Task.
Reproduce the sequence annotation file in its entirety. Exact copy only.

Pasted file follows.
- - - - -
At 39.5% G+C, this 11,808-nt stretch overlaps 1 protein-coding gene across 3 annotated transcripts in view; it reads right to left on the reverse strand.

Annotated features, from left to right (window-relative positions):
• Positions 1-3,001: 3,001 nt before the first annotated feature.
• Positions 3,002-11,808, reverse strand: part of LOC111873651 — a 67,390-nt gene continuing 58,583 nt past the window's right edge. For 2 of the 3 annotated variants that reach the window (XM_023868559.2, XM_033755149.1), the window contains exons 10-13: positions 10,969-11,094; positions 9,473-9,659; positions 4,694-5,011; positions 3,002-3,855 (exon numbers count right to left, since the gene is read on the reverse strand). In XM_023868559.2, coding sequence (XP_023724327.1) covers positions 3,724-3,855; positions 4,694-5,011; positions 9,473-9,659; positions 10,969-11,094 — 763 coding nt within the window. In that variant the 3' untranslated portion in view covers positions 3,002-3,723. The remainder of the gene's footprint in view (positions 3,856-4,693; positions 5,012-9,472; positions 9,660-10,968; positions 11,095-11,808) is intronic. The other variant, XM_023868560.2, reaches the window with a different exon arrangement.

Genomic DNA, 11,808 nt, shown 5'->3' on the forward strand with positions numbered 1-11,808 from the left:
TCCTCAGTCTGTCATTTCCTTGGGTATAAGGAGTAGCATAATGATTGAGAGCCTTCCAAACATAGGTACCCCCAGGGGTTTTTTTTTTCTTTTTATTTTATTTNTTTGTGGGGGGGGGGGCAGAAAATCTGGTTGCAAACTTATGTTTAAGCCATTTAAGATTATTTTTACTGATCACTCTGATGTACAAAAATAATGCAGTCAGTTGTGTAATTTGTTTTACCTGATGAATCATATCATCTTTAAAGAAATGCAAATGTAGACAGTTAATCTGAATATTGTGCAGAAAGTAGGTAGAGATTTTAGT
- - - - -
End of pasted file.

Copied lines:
At 39.5% G+C, this 11,808-nt stretch overlaps 1 protein-coding gene across 3 annotated transcripts in view; it reads right to left on the reverse strand.

Annotated features, from left to right (window-relative positions):
• Positions 1-3,001: 3,001 nt before the first annotated feature.
• Positions 3,002-11,808, reverse strand: part of LOC111873651 — a 67,390-nt gene continuing 58,583 nt past the window's right edge. For 2 of the 3 annotated variants that reach the window (XM_023868559.2, XM_033755149.1), the window contains exons 10-13: positions 10,969-11,094; positions 9,473-9,659; positions 4,694-5,011; positions 3,002-3,855 (exon numbers count right to left, since the gene is read on the reverse strand). In XM_023868559.2, coding sequence (XP_023724327.1) covers positions 3,724-3,855; positions 4,694-5,011; positions 9,473-9,659; positions 10,969-11,094 — 763 coding nt within the window. In that variant the 3' untranslated portion in view covers positions 3,002-3,723. The remainder of the gene's footprint in view (positions 3,856-4,693; positions 5,012-9,472; positions 9,660-10,968; positions 11,095-11,808) is intronic. The other variant, XM_023868560.2, reaches the window with a different exon arrangement.

Genomic DNA, 11,808 nt, shown 5'->3' on the forward strand with positions numbered 1-11,808 from the left:
TCCTCAGTCTGTCATTTCCTTGGGTATAAGGAGTAGCATAATGATTGAGAGCCTTCCAAACATAGGTACCCCCAGGGGTTTTTTTTTTCTTTTTATTTTATTTNTTTGTGGGGGGGGGGGCAGAAAATCTGGTTGCAAACTTATGTTTAAGCCATTTAAGATTATTTTTACTGATCACTCTGATGTACAAAAATAATGCAGTCAGTTGTGTAATTTGTTTTACCTGATGAATCATATCATCTTTAAAGAAATGCAAATGTAGACAGTTAATCTGAATATTGTGCAGAAAGTAGGTAGAGATTTTAGT